Brief Amicus Curiae of Reason Foundation, Atlantic Legal Foundation and Center for Constitutional Jurisprudence in support of petitioner:
The use and enjoyment of private property is a fundamental right, and important to a democratic society. The takings clause was designed to protect this core value.
This Court has long recognized that limitations on the exercise of rights in private property are as much "takings" as are physical invasion of property. Government regulation tends to become ubiquitous, and government constantly develops new and artful ways to appropriate rights to use and enjoy private property for the “public good.” Unless constrained by a requirement to compensate owners of private property, in a majoritarian system, government agencies will allocate disproportionate burdens of achieving public purposes to politically weak segments of the citizenry.
￼The Florida Supreme Court incorrectly court assumed that in Nollan and Dolan the land-use agencies had issued permits after actually taking the exacted property. In fact, in both Nollan and Dolan the agencies had imposed the exactions prior to issuance of the permits, similar to the case at bar.
The District’s demand that Koontz finance improvements to its property as a condition of permit approval in addition to giving up almost 75% of his land was an exaction implicating the Takings Clause, triggering review under Nollan and Dolan. When Koontz refused to waive his right to compensation for the cost incurred making the off-site improvements, the District denied his permits.
The Takings Clause does not allow the government limitless power to confiscate property of any kind simply because it holds the power to grant or deny issue land use permits. The Takings Clause generally prohibits uncompensated takings, but the Court in Nollan recognized a narrow exception to that general rule: In the land use context, the government may exact property without compensation as a condition of permit approval, but only when the exaction has an “essential nexus” to the adverse impact of the proposed land use. Any other imposed condition is an unlawful attempt to evade the Constitution’s prohibition on uncompensated takings. In Dolan the Court required that any permit exaction must also be “roughly proportional” to the adverse impact of the proposed land use.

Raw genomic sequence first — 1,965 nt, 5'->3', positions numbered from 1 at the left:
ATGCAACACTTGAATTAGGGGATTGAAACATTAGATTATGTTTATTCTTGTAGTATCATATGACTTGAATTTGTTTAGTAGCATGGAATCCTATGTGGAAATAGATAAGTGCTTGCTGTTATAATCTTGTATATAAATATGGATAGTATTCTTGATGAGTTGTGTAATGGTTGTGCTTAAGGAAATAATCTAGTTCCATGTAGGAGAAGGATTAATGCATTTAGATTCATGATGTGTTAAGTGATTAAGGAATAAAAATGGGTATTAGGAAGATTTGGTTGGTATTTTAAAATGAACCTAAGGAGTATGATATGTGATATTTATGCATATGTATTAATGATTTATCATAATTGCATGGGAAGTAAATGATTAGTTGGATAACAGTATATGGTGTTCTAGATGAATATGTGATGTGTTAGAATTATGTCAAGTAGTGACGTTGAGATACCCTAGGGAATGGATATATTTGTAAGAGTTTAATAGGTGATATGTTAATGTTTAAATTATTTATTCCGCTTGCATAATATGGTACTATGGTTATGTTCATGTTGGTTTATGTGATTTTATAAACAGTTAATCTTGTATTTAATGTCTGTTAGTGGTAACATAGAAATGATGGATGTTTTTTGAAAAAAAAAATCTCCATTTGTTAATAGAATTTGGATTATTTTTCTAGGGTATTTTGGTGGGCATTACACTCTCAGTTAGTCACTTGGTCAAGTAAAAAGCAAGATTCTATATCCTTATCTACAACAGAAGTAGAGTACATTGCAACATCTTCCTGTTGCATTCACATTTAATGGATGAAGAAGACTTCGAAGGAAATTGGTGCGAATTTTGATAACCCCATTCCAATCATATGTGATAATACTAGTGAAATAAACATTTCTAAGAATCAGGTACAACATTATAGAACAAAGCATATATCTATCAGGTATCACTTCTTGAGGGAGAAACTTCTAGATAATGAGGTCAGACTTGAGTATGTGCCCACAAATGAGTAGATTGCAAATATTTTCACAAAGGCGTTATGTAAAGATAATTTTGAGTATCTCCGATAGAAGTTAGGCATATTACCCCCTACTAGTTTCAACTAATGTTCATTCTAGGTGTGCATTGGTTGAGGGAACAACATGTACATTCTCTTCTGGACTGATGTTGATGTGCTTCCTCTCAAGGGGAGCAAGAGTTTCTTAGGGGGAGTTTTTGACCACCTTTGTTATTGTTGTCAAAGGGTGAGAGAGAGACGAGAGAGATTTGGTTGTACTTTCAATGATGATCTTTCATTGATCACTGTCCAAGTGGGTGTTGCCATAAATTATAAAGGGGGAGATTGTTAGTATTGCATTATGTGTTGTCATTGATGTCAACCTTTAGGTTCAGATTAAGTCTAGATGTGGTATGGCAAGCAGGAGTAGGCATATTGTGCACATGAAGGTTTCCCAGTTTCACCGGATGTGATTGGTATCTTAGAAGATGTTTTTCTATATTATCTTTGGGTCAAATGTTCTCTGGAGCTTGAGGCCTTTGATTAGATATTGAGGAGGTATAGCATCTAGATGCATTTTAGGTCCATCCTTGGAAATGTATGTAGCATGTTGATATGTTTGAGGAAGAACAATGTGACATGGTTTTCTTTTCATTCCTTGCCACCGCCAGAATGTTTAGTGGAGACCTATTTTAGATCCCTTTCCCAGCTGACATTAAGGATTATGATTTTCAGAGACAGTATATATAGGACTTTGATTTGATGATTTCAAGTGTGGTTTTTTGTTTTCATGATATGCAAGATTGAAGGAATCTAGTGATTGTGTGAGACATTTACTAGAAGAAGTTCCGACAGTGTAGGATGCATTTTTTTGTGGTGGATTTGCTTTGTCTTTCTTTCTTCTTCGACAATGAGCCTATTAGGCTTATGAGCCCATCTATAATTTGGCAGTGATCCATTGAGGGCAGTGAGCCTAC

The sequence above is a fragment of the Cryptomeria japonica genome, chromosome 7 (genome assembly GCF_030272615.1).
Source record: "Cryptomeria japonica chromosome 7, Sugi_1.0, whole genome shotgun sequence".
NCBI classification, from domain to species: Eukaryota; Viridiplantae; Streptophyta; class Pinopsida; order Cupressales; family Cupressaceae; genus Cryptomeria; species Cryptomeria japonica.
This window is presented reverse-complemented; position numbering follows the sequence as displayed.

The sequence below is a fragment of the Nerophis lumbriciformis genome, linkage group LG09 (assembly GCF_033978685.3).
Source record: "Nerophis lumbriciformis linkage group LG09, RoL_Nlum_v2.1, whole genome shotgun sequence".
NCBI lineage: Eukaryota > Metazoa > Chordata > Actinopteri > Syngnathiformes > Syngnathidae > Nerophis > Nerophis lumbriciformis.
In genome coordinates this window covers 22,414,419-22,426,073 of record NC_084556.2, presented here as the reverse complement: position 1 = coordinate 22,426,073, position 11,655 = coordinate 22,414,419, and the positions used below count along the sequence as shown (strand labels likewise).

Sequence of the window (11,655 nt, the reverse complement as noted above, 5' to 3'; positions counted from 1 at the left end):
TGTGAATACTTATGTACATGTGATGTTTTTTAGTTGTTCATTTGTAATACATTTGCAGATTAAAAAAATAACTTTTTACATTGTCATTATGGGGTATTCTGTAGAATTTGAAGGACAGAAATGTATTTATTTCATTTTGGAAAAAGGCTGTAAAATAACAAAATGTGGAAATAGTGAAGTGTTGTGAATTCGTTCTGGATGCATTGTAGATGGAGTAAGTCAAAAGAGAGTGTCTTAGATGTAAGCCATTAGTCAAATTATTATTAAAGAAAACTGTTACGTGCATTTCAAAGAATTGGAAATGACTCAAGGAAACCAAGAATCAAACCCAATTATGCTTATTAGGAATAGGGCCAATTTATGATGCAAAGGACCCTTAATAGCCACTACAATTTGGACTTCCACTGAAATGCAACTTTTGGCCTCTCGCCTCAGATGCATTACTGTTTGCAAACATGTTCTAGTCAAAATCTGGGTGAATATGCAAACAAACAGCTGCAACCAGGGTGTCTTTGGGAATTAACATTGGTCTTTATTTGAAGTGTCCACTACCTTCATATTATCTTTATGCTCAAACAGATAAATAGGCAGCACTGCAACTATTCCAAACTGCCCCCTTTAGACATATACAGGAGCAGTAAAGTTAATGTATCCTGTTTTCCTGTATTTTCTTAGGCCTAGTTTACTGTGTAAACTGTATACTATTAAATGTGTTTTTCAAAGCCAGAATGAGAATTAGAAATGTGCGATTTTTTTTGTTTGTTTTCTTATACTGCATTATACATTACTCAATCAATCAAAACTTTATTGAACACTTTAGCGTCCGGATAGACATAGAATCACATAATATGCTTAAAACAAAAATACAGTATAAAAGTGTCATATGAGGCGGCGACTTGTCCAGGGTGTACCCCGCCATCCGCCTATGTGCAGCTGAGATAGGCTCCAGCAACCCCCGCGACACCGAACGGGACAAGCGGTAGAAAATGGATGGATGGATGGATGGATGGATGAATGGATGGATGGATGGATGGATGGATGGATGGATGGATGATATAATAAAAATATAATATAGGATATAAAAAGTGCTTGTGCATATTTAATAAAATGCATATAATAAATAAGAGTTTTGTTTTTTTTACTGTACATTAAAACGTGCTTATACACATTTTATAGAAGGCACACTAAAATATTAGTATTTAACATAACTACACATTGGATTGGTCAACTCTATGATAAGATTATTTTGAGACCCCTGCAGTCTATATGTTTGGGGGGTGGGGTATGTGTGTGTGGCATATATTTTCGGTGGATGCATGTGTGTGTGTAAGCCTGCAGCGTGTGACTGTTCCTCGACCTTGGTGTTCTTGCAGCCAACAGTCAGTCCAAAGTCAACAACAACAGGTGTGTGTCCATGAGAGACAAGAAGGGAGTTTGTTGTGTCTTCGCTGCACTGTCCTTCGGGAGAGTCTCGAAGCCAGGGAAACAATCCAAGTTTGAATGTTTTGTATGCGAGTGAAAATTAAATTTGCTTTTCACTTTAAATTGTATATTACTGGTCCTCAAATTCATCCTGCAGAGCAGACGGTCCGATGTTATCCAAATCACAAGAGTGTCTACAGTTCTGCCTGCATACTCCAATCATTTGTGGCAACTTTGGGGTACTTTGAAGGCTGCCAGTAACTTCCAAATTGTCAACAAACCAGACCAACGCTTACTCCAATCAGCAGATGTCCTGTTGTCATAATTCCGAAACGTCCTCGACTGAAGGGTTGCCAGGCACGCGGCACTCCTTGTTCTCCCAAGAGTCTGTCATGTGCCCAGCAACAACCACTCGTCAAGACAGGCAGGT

The Florida Supreme Court ruled that there was no taking in this case because the District did not succeed in obtaining what it wanted to take and, in any event, it only sought to take money (in addition to most of the Koontz property). This ruling is premised on the proposition that money is not the type of property protected by the Fifth Amendment; that the Koontz property was not taken when the permit was denied; and that the private property owner must agree to the exaction and actually suffer deprivation of constitutional liberties before a claim can be brought. The state court was wrong on all three counts.
The Florida Supreme Court attempts to limit this Court’s teaching in Nollan and Dolan narrowly to instances in which a government agency has demanded transfer of real property or an interest in real property, has actually obtained such a transfer, and has issued a permit. That parsing of this Court’s takings cases misconstrues the facts of those cases and does not bear doctrinal scrutiny. Contrary to the decision of the Florida Supreme Court, nothing in the Takings Clause, Nollan, or Dolan recognizes a relevant distinction among the types of permit exactions subject to the “essential nexus” and “rough proportionality” limitations; whether the demand is for transfer of either real or personal property, it is subject to the same nexus and proportionality limitations. The District’s demands on Koontz had neither the requisite nexus nor the required proportionality, as the trial court found.
The constitutional limitations on government’s power to exact property in exchange for a government permit also does not depend upon when in the permit process the exaction is imposed. A decision to deny a permit application because the property owner refuses to accede to an unlawful exaction and a decision to approve a permit application subject to acceptance of an unlawful exaction are substantively indistinguishable. In both cases, no permit issues unless and until the property owner agrees to surrender his right to compensation for the confiscated property.
The Florida Supreme Court’s decision ignores reality and the logic of Nollan and Dolan. The distinctions the Florida Supreme Court drew are artificial and arbitrary. Bare uncompensated confiscation of land is rare because it would constitute an apparent violation of the Takings Clause. However, local and state governments increasingly resort to confiscating property other than interests in real property; most frequently land use regulators demand money, in the form of financing of public projects (as in this case) or payment of fees in lieu of land dedication. The property owner is required, as a permit condition, to waive his right to compensation for the confiscation. If the Florida Supreme Court’s decision stands, that constitutional violation will not have a remedy.